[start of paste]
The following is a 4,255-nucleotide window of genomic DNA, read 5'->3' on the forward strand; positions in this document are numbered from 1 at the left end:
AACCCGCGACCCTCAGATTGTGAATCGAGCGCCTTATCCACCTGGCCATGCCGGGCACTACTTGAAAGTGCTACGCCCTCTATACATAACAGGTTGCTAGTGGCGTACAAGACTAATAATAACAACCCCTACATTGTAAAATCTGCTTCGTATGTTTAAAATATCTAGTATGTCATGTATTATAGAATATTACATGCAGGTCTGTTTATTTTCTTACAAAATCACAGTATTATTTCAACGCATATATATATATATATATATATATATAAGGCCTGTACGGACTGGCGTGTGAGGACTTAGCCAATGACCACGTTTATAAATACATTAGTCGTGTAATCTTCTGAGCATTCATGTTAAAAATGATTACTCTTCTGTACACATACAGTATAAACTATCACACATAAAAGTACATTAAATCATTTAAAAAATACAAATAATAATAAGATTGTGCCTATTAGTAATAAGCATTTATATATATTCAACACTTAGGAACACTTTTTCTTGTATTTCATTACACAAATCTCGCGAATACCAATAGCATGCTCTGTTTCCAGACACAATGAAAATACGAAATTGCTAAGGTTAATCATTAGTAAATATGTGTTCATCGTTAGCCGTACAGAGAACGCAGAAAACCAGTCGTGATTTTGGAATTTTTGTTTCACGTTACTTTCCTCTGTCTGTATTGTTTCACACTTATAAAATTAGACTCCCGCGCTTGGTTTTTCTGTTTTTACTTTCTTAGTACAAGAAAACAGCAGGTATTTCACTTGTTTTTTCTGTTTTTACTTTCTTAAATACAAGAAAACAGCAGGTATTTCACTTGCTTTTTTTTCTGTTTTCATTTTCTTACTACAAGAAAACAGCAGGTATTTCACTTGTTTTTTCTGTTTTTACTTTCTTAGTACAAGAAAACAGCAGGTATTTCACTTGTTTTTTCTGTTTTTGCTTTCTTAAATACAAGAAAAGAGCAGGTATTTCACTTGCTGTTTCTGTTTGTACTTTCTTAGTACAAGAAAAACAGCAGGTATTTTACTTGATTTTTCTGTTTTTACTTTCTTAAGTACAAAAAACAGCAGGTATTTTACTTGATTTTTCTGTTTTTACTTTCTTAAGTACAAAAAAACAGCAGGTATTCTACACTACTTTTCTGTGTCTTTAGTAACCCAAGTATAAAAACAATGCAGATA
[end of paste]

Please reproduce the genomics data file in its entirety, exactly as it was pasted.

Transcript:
The following is a 4,255-nucleotide window of genomic DNA, read 5'->3' on the forward strand; positions in this document are numbered from 1 at the left end:
AACCCGCGACCCTCAGATTGTGAATCGAGCGCCTTATCCACCTGGCCATGCCGGGCACTACTTGAAAGTGCTACGCCCTCTATACATAACAGGTTGCTAGTGGCGTACAAGACTAATAATAACAACCCCTACATTGTAAAATCTGCTTCGTATGTTTAAAATATCTAGTATGTCATGTATTATAGAATATTACATGCAGGTCTGTTTATTTTCTTACAAAATCACAGTATTATTTCAACGCATATATATATATATATATATATATATAAGGCCTGTACGGACTGGCGTGTGAGGACTTAGCCAATGACCACGTTTATAAATACATTAGTCGTGTAATCTTCTGAGCATTCATGTTAAAAATGATTACTCTTCTGTACACATACAGTATAAACTATCACACATAAAAGTACATTAAATCATTTAAAAAATACAAATAATAATAAGATTGTGCCTATTAGTAATAAGCATTTATATATATTCAACACTTAGGAACACTTTTTCTTGTATTTCATTACACAAATCTCGCGAATACCAATAGCATGCTCTGTTTCCAGACACAATGAAAATACGAAATTGCTAAGGTTAATCATTAGTAAATATGTGTTCATCGTTAGCCGTACAGAGAACGCAGAAAACCAGTCGTGATTTTGGAATTTTTGTTTCACGTTACTTTCCTCTGTCTGTATTGTTTCACACTTATAAAATTAGACTCCCGCGCTTGGTTTTTCTGTTTTTACTTTCTTAGTACAAGAAAACAGCAGGTATTTCACTTGTTTTTTCTGTTTTTACTTTCTTAAATACAAGAAAACAGCAGGTATTTCACTTGCTTTTTTTTCTGTTTTCATTTTCTTACTACAAGAAAACAGCAGGTATTTCACTTGTTTTTTCTGTTTTTACTTTCTTAGTACAAGAAAACAGCAGGTATTTCACTTGTTTTTTCTGTTTTTGCTTTCTTAAATACAAGAAAAGAGCAGGTATTTCACTTGCTGTTTCTGTTTGTACTTTCTTAGTACAAGAAAAACAGCAGGTATTTTACTTGATTTTTCTGTTTTTACTTTCTTAAGTACAAAAAACAGCAGGTATTTTACTTGATTTTTCTGTTTTTACTTTCTTAAGTACAAAAAAACAGCAGGTATTCTACACTACTTTTCTGTGTCTTTAGTAACCCAAGTATAAAAACAATGCAGATA